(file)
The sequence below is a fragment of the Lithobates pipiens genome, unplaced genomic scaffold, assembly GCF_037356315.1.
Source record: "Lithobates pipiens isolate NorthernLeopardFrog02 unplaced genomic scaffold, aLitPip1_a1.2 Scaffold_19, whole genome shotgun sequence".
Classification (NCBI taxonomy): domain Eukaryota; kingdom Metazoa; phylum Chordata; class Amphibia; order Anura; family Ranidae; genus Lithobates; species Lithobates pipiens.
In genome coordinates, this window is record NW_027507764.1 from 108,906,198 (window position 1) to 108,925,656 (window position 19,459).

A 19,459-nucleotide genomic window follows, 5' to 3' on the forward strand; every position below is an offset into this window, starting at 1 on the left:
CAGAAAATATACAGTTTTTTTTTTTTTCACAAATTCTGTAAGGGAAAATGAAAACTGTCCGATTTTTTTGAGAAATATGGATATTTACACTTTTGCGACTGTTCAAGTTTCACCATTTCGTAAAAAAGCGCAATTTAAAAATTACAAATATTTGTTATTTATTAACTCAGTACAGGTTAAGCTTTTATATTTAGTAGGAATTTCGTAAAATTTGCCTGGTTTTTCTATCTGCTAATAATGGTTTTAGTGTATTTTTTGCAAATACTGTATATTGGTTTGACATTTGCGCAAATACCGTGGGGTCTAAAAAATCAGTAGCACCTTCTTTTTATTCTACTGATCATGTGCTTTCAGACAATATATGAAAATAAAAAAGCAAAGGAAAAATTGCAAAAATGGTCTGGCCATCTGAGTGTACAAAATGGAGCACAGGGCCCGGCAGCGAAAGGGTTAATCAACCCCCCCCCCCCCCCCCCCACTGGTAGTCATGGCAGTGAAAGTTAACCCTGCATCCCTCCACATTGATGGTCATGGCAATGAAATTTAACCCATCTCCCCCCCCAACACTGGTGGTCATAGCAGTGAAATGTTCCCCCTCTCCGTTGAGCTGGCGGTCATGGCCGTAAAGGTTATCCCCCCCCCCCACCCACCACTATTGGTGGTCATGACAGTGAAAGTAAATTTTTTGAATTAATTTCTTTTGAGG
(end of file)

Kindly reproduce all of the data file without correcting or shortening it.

The sequence below is a fragment of the Lithobates pipiens genome, unplaced genomic scaffold, assembly GCF_037356315.1.
Source record: "Lithobates pipiens isolate NorthernLeopardFrog02 unplaced genomic scaffold, aLitPip1_a1.2 Scaffold_19, whole genome shotgun sequence".
Classification (NCBI taxonomy): domain Eukaryota; kingdom Metazoa; phylum Chordata; class Amphibia; order Anura; family Ranidae; genus Lithobates; species Lithobates pipiens.
In genome coordinates, this window is record NW_027507764.1 from 108,906,198 (window position 1) to 108,925,656 (window position 19,459).

A 19,459-nucleotide genomic window follows, 5' to 3' on the forward strand; every position below is an offset into this window, starting at 1 on the left:
CAGAAAATATACAGTTTTTTTTTTTTTCACAAATTCTGTAAGGGAAAATGAAAACTGTCCGATTTTTTTGAGAAATATGGATATTTACACTTTTGCGACTGTTCAAGTTTCACCATTTCGTAAAAAAGCGCAATTTAAAAATTACAAATATTTGTTATTTATTAACTCAGTACAGGTTAAGCTTTTATATTTAGTAGGAATTTCGTAAAATTTGCCTGGTTTTTCTATCTGCTAATAATGGTTTTAGTGTATTTTTTGCAAATACTGTATATTGGTTTGACATTTGCGCAAATACCGTGGGGTCTAAAAAATCAGTAGCACCTTCTTTTTATTCTACTGATCATGTGCTTTCAGACAATATATGAAAATAAAAAAGCAAAGGAAAAATTGCAAAAATGGTCTGGCCATCTGAGTGTACAAAATGGAGCACAGGGCCCGGCAGCGAAAGGGTTAATCAACCCCCCCCCCCCCCCCCCCACTGGTAGTCATGGCAGTGAAAGTTAACCCTGCATCCCTCCACATTGATGGTCATGGCAATGAAATTTAACCCATCTCCCCCCCCAACACTGGTGGTCATAGCAGTGAAATGTTCCCCCTCTCCGTTGAGCTGGCGGTCATGGCCGTAAAGGTTATCCCCCCCCCCCACCCACCACTATTGGTGGTCATGACAGTGAAAGTAAATTTTTTGAATTAATTTCTTTTGAGG